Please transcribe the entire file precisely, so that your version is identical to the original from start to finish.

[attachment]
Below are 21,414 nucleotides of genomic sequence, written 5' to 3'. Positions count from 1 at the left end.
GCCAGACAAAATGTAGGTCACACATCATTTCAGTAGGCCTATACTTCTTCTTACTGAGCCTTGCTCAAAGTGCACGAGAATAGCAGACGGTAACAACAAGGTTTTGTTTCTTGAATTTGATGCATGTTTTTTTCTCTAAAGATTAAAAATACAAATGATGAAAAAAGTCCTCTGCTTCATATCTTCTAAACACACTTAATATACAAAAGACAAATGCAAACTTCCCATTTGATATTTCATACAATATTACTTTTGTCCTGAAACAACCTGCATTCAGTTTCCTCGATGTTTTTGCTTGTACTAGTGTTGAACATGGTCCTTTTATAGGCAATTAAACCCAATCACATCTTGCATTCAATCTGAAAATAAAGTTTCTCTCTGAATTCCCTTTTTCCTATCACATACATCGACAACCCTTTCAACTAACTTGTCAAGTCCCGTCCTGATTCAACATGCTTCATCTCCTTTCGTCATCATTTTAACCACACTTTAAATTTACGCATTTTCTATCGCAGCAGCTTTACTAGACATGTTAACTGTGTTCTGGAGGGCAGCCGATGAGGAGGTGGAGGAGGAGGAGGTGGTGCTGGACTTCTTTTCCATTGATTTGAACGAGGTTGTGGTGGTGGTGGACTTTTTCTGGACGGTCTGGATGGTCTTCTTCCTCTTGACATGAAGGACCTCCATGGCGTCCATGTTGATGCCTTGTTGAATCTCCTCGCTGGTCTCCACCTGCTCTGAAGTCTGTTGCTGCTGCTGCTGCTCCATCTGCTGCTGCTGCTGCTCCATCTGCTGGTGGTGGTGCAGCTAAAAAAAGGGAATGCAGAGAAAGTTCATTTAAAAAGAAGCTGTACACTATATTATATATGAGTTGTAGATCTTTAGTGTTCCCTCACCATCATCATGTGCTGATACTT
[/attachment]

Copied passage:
Below are 21,414 nucleotides of genomic sequence, written 5' to 3'. Positions count from 1 at the left end.
GCCAGACAAAATGTAGGTCACACATCATTTCAGTAGGCCTATACTTCTTCTTACTGAGCCTTGCTCAAAGTGCACGAGAATAGCAGACGGTAACAACAAGGTTTTGTTTCTTGAATTTGATGCATGTTTTTTTCTCTAAAGATTAAAAATACAAATGATGAAAAAAGTCCTCTGCTTCATATCTTCTAAACACACTTAATATACAAAAGACAAATGCAAACTTCCCATTTGATATTTCATACAATATTACTTTTGTCCTGAAACAACCTGCATTCAGTTTCCTCGATGTTTTTGCTTGTACTAGTGTTGAACATGGTCCTTTTATAGGCAATTAAACCCAATCACATCTTGCATTCAATCTGAAAATAAAGTTTCTCTCTGAATTCCCTTTTTCCTATCACATACATCGACAACCCTTTCAACTAACTTGTCAAGTCCCGTCCTGATTCAACATGCTTCATCTCCTTTCGTCATCATTTTAACCACACTTTAAATTTACGCATTTTCTATCGCAGCAGCTTTACTAGACATGTTAACTGTGTTCTGGAGGGCAGCCGATGAGGAGGTGGAGGAGGAGGAGGTGGTGCTGGACTTCTTTTCCATTGATTTGAACGAGGTTGTGGTGGTGGTGGACTTTTTCTGGACGGTCTGGATGGTCTTCTTCCTCTTGACATGAAGGACCTCCATGGCGTCCATGTTGATGCCTTGTTGAATCTCCTCGCTGGTCTCCACCTGCTCTGAAGTCTGTTGCTGCTGCTGCTGCTCCATCTGCTGCTGCTGCTGCTCCATCTGCTGGTGGTGGTGCAGCTAAAAAAAGGGAATGCAGAGAAAGTTCATTTAAAAAGAAGCTGTACACTATATTATATATGAGTTGTAGATCTTTAGTGTTCCCTCACCATCATCATGTGCTGATACTT